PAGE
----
Govt strategy to improve eye care for Indigenous Australians
The Australian government on Thursday signed a statement on establishing a new collaborative framework and strategy to improve the provision of eye care in central Australia for the Aboriginal population.
The federal government will work with The Fred Hollows Foundation, the Central Australian Aboriginal Congress, Anyinginyi Health Aboriginal Corporation and the Northern Territory government.
Minister for Indigenous Health Warren Snowden said it was an "absolute tragedy" that in the past indigenous people had become vision impaired or blind due to a lack of access to surgery.
"Access to comprehensive eye health care services, including specialist care and surgery, is critical if eye health conditions are to be detected and treated as early as possible," he said in a statement.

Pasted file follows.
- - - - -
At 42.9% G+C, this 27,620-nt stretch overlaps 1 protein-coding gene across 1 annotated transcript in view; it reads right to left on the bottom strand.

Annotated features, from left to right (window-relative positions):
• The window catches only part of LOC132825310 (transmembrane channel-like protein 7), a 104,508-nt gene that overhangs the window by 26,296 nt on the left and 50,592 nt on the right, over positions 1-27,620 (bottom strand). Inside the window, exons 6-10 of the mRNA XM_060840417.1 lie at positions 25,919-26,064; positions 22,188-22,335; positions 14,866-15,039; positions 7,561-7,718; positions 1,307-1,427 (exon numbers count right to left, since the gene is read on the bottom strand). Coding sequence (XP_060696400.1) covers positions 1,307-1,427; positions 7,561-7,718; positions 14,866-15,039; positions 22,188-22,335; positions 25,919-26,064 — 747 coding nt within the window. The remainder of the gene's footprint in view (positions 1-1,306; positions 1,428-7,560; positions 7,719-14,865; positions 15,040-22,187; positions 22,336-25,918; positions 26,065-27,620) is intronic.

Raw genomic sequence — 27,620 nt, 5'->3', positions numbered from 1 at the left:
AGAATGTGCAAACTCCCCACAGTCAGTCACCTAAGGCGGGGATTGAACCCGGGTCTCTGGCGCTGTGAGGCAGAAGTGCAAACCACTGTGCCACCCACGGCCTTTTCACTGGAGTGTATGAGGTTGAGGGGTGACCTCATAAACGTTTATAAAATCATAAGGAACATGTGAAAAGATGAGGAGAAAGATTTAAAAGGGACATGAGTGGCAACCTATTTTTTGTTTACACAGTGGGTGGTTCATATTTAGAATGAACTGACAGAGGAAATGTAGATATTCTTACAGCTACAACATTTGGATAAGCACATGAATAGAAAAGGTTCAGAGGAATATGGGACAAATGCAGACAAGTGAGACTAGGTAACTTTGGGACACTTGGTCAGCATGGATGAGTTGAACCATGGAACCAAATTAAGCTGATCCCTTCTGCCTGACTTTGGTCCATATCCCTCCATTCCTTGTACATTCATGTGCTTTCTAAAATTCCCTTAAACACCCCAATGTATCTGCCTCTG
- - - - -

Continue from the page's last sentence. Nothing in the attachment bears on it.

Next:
"Indigenous adults are 6.2 times more likely to go blind and 2. 8 times more likely to be vision impaired than the non-indigenous population," he added.
About 50 patients will benefit from the intensive eye surgery blitz, which will take place at the Alice Springs Hospital from April 19 to 23.
It will be the ninth intensive eye surgery week that has occurred in central Australia since 2007, resulting in 416 procedures to date.
The strategy is part of the federal government's 58.3 million Australian dollar (53.8 million U.S. dollars) commitment to Improving Eye and Ear Health Services for Indigenous Australians for Better Education and Employment, unveiled in 2009.